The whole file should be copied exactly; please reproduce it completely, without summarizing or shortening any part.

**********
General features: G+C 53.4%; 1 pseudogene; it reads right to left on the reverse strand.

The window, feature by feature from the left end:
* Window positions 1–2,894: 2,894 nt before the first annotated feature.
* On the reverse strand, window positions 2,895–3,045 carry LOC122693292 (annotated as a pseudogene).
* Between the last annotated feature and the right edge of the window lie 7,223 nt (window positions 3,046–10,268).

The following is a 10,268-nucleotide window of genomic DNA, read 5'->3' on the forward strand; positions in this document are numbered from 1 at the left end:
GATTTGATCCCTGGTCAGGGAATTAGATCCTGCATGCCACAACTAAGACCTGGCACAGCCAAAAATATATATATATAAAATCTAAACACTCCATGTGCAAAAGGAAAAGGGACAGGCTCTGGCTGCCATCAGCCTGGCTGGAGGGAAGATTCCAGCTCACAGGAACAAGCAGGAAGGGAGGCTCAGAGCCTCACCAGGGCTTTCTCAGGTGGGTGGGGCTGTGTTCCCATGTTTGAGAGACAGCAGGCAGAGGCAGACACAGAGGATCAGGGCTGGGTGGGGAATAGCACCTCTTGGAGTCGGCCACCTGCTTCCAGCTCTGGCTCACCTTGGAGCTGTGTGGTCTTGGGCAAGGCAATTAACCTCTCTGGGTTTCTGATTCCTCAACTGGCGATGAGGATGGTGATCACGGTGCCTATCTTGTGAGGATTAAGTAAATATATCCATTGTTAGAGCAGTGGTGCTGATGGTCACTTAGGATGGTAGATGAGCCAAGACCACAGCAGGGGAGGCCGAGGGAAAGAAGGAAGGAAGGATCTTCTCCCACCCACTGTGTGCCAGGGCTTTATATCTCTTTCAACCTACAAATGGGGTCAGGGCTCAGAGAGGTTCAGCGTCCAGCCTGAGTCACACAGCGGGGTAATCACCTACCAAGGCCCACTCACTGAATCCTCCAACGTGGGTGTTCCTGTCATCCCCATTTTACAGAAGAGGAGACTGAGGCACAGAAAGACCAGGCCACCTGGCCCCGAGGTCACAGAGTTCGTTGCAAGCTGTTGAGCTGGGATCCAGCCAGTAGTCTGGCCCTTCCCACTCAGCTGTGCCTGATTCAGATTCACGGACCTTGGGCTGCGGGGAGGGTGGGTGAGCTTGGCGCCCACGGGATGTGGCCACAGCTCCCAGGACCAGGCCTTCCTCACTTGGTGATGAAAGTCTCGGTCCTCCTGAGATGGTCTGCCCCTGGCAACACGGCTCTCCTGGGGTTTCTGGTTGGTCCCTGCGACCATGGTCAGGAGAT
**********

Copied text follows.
General features: G+C 53.4%; 1 pseudogene; it reads right to left on the reverse strand.

The window, feature by feature from the left end:
* Window positions 1–2,894: 2,894 nt before the first annotated feature.
* On the reverse strand, window positions 2,895–3,045 carry LOC122693292 (annotated as a pseudogene).
* Between the last annotated feature and the right edge of the window lie 7,223 nt (window positions 3,046–10,268).

The following is a 10,268-nucleotide window of genomic DNA, read 5'->3' on the forward strand; positions in this document are numbered from 1 at the left end:
GATTTGATCCCTGGTCAGGGAATTAGATCCTGCATGCCACAACTAAGACCTGGCACAGCCAAAAATATATATATATAAAATCTAAACACTCCATGTGCAAAAGGAAAAGGGACAGGCTCTGGCTGCCATCAGCCTGGCTGGAGGGAAGATTCCAGCTCACAGGAACAAGCAGGAAGGGAGGCTCAGAGCCTCACCAGGGCTTTCTCAGGTGGGTGGGGCTGTGTTCCCATGTTTGAGAGACAGCAGGCAGAGGCAGACACAGAGGATCAGGGCTGGGTGGGGAATAGCACCTCTTGGAGTCGGCCACCTGCTTCCAGCTCTGGCTCACCTTGGAGCTGTGTGGTCTTGGGCAAGGCAATTAACCTCTCTGGGTTTCTGATTCCTCAACTGGCGATGAGGATGGTGATCACGGTGCCTATCTTGTGAGGATTAAGTAAATATATCCATTGTTAGAGCAGTGGTGCTGATGGTCACTTAGGATGGTAGATGAGCCAAGACCACAGCAGGGGAGGCCGAGGGAAAGAAGGAAGGAAGGATCTTCTCCCACCCACTGTGTGCCAGGGCTTTATATCTCTTTCAACCTACAAATGGGGTCAGGGCTCAGAGAGGTTCAGCGTCCAGCCTGAGTCACACAGCGGGGTAATCACCTACCAAGGCCCACTCACTGAATCCTCCAACGTGGGTGTTCCTGTCATCCCCATTTTACAGAAGAGGAGACTGAGGCACAGAAAGACCAGGCCACCTGGCCCCGAGGTCACAGAGTTCGTTGCAAGCTGTTGAGCTGGGATCCAGCCAGTAGTCTGGCCCTTCCCACTCAGCTGTGCCTGATTCAGATTCACGGACCTTGGGCTGCGGGGAGGGTGGGTGAGCTTGGCGCCCACGGGATGTGGCCACAGCTCCCAGGACCAGGCCTTCCTCACTTGGTGATGAAAGTCTCGGTCCTCCTGAGATGGTCTGCCCCTGGCAACACGGCTCTCCTGGGGTTTCTGGTTGGTCCCTGCGACCATGGTCAGGAGAT